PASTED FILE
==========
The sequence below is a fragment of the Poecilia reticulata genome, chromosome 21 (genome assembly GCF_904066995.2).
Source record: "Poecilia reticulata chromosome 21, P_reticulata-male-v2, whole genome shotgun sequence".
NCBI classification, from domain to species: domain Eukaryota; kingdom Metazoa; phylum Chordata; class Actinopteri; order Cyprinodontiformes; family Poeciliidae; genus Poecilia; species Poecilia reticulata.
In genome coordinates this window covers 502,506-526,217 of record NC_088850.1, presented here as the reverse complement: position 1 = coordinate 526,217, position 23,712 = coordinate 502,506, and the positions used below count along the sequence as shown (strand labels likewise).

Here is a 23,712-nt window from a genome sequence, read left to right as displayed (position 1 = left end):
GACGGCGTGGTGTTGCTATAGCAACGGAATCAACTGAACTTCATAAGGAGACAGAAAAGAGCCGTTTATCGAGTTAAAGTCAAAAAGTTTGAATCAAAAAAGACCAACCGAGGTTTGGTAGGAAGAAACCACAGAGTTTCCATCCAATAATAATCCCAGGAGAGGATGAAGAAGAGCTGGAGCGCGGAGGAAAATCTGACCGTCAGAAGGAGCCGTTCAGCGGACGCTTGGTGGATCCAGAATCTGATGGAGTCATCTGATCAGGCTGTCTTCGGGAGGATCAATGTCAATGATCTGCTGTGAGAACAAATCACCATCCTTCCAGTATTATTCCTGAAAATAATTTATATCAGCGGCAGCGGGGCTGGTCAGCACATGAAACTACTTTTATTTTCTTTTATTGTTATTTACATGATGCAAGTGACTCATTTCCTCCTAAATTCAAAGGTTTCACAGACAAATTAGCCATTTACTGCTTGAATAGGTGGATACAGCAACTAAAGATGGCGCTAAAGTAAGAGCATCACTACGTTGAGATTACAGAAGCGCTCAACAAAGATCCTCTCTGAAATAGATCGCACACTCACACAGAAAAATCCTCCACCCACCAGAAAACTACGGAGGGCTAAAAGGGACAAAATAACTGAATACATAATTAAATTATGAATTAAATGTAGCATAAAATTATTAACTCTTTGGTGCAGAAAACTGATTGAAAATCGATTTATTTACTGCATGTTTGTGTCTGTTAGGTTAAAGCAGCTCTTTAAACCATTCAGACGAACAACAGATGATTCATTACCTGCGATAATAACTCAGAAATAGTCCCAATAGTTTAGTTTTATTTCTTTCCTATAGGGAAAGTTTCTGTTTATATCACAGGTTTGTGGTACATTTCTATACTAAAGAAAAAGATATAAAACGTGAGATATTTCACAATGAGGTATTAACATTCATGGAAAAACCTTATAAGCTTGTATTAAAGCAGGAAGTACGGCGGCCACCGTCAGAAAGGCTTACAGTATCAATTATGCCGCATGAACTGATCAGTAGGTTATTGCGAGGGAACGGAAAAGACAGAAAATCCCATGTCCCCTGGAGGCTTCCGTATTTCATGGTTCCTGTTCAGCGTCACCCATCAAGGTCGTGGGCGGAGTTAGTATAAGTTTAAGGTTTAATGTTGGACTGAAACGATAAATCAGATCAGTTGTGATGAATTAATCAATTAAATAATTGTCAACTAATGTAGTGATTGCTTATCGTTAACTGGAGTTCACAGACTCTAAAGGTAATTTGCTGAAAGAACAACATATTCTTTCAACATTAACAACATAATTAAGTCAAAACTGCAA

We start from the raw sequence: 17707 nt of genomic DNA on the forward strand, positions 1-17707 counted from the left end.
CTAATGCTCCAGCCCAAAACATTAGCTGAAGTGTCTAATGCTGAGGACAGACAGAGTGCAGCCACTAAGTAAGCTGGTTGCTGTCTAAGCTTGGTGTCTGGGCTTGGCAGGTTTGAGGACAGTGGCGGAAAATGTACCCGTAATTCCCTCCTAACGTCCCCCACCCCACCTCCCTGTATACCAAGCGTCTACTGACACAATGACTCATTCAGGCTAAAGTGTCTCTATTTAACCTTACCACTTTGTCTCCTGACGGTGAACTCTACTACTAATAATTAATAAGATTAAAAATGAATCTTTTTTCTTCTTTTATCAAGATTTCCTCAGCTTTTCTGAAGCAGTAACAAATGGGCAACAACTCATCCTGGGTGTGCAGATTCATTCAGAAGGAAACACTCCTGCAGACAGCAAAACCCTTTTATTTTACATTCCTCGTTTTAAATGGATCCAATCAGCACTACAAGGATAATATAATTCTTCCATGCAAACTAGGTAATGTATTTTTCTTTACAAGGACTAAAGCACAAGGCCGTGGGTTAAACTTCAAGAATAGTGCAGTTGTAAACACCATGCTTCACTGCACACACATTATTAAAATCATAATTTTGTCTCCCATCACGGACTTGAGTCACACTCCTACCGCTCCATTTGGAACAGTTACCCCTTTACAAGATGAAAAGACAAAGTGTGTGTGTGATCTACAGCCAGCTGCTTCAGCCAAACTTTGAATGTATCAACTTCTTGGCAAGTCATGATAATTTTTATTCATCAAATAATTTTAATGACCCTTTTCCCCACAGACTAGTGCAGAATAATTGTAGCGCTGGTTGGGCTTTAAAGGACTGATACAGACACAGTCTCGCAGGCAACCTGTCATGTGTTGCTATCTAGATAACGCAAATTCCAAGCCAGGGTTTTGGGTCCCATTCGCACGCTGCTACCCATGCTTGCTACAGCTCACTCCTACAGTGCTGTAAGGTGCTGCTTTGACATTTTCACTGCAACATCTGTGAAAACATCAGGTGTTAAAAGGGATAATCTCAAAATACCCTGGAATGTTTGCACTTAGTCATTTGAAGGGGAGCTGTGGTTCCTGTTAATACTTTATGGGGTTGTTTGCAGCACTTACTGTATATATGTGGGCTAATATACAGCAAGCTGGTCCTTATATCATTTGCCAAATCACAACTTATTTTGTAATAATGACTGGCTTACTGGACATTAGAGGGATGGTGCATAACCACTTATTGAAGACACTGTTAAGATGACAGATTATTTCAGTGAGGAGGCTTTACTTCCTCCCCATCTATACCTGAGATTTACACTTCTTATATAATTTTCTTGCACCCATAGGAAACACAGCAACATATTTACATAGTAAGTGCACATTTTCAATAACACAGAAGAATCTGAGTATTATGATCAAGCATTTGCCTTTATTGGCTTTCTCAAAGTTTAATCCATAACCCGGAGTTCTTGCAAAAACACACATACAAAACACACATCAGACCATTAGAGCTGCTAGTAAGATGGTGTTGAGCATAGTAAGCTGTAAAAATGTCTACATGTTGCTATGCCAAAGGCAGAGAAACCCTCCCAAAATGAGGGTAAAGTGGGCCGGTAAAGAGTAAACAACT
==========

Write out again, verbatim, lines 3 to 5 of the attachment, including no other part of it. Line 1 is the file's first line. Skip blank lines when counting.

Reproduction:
NCBI classification, from domain to species: domain Eukaryota; kingdom Metazoa; phylum Chordata; class Actinopteri; order Cyprinodontiformes; family Poeciliidae; genus Poecilia; species Poecilia reticulata.
In genome coordinates this window covers 502,506-526,217 of record NC_088850.1, presented here as the reverse complement: position 1 = coordinate 526,217, position 23,712 = coordinate 502,506, and the positions used below count along the sequence as shown (strand labels likewise).

Here is a 23,712-nt window from a genome sequence, read left to right as displayed (position 1 = left end):